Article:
Compensating the Effect of Communication Delay in Client-Server-based Shared Haptic Virtual EnvironmentsCompensating the Effect of Communication Delay in Client-Server-based Shared Haptic Virtual Environments

Compensating the Effect of Communication Delay in Client-Server-based Shared Haptic Virtual Environments

Shared Haptic Virtual Environments can be realized using a client-server architecture. In this architecture, each client maintains a local copy of the virtual environment (VE). A centralized physics simulation running on a server calculates the object states based on haptic device position information received from the clients. The object states are sent back to the clients to update the local copies of the VE, which are used to render interaction forces displayed to the user through a haptic device.

Communication delay leads to delayed object state updates and increased force feedback rendered at the clients. In the work presented in [1], we analyze the effect of communication delay on the magnitude of the rendered forces at the clients for cooperative multi-user interactions with rigid objects. The analysis reveals guidelines on the tolerable communication delay. If this delay is exceeded, the increased force magnitude becomes haptically perceivable. We propose an adaptive force rendering scheme to compensate for this effect, which dynamically changes the stiffness used in the force rendering at the clients. Our experimental results, including a subjective user study, verify the applicability of the analysis and the proposed scheme to compensate the effect of time-varying communication delay in a multi-user SHVE.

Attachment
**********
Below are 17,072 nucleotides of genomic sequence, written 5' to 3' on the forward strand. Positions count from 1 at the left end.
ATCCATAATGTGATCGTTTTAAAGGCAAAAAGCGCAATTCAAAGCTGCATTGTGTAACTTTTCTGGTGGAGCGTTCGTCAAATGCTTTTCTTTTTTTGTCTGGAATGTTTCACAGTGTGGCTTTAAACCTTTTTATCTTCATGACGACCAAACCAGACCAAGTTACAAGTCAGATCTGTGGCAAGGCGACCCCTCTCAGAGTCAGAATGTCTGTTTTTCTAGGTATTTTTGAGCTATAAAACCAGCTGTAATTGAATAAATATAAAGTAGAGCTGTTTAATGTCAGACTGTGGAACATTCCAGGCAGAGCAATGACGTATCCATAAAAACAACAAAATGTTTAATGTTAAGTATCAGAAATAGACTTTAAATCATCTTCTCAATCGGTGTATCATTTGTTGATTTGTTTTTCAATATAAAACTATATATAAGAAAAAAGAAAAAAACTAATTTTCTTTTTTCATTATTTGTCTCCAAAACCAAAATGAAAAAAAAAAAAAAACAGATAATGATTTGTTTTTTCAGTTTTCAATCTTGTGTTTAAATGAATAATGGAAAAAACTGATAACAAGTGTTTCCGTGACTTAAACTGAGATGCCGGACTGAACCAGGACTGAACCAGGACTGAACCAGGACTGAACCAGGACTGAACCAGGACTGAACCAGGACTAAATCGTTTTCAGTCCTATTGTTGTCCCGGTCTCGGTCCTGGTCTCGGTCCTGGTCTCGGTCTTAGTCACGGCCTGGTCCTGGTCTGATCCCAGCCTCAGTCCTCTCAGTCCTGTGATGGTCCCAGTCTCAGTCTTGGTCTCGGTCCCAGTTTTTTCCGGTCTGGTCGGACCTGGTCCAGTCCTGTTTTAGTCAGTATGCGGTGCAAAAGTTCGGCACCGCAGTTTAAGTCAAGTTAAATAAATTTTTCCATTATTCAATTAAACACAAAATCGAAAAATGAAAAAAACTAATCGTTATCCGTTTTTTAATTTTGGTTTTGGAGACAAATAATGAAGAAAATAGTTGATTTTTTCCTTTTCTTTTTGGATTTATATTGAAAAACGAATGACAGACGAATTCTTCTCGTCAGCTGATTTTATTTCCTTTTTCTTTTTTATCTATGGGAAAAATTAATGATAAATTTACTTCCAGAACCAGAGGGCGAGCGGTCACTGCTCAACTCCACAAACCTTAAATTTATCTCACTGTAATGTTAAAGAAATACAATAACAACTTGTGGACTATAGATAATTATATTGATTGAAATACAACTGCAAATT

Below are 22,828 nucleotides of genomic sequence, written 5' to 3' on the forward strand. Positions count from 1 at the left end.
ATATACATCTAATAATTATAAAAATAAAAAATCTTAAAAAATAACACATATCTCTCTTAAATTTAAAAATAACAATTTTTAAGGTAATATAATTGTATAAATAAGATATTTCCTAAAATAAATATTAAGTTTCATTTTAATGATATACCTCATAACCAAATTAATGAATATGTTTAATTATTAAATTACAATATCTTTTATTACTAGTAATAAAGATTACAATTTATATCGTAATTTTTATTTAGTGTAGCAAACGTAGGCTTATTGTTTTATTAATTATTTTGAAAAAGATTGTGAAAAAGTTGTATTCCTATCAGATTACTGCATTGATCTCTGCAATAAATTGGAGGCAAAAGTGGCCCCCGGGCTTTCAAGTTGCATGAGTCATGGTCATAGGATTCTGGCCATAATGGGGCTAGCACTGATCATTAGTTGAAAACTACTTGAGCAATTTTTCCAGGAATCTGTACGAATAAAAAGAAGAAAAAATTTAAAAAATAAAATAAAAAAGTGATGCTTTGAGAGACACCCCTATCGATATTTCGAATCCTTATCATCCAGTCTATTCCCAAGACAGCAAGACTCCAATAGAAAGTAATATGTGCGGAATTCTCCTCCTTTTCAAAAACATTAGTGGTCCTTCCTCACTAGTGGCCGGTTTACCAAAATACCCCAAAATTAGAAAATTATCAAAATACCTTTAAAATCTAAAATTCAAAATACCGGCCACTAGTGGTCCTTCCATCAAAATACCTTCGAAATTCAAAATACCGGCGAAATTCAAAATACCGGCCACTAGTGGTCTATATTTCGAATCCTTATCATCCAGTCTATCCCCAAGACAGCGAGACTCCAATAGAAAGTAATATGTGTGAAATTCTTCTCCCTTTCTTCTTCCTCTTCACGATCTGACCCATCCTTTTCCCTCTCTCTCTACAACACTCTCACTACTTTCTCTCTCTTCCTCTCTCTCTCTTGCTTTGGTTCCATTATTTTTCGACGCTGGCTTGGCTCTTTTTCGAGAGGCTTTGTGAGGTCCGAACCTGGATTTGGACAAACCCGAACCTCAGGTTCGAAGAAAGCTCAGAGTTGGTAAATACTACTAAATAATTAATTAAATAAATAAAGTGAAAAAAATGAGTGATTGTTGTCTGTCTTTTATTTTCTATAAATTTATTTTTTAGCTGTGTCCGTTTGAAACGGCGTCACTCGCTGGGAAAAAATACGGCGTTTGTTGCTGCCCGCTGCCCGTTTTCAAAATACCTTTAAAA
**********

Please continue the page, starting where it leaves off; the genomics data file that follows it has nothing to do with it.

[1]
C. Schuwerk, X. Xu, R. Chaudhari, E. Steinbach,
Compensating the Effect of Communication Delay in Client-Server-Based Shared Haptic Virtual Environments,
ACM Transactions on Applied Perception, vol. 13, no. 1, pp. 1-22, December 2015.
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Selected Results

The Jenga game used for evaluation of the delay compensation scheme proposed in [1]. (a), (b) and (c) illustrate the interactions in the following figures (Figure adopted from [1]).
Magnitude of the rendered forces (left) and the stiffness (right) at client 1 and client 2 during interaction (a) in the above figure with zero communication delay (1), in the presence of constant communication delay (2) and with delay compensation enabled (3) (Figure adopted from [1])
Rendered forces (left) during interaction (b) in the above figure with the stiffness (right) at the clients. Zero communication delay (1), in the presence of simulated time-varying communication delay without delay compensation (2) and delay compensation enabled (3) (Figure adopted from [1]).
Rendered forces (left) during interaction (c) in the above figure with simulated time-varying delay (right) at the clients. Zero communication delay (1), in the presence of time-varying communication delay without delay compensation (2) and with delay compensation enabled (3) (Figure adopted from [1]).

Video

The following short video gives some details about the application used to evaluate the proposed schemes and the experimental setup used for the subjective evaluation.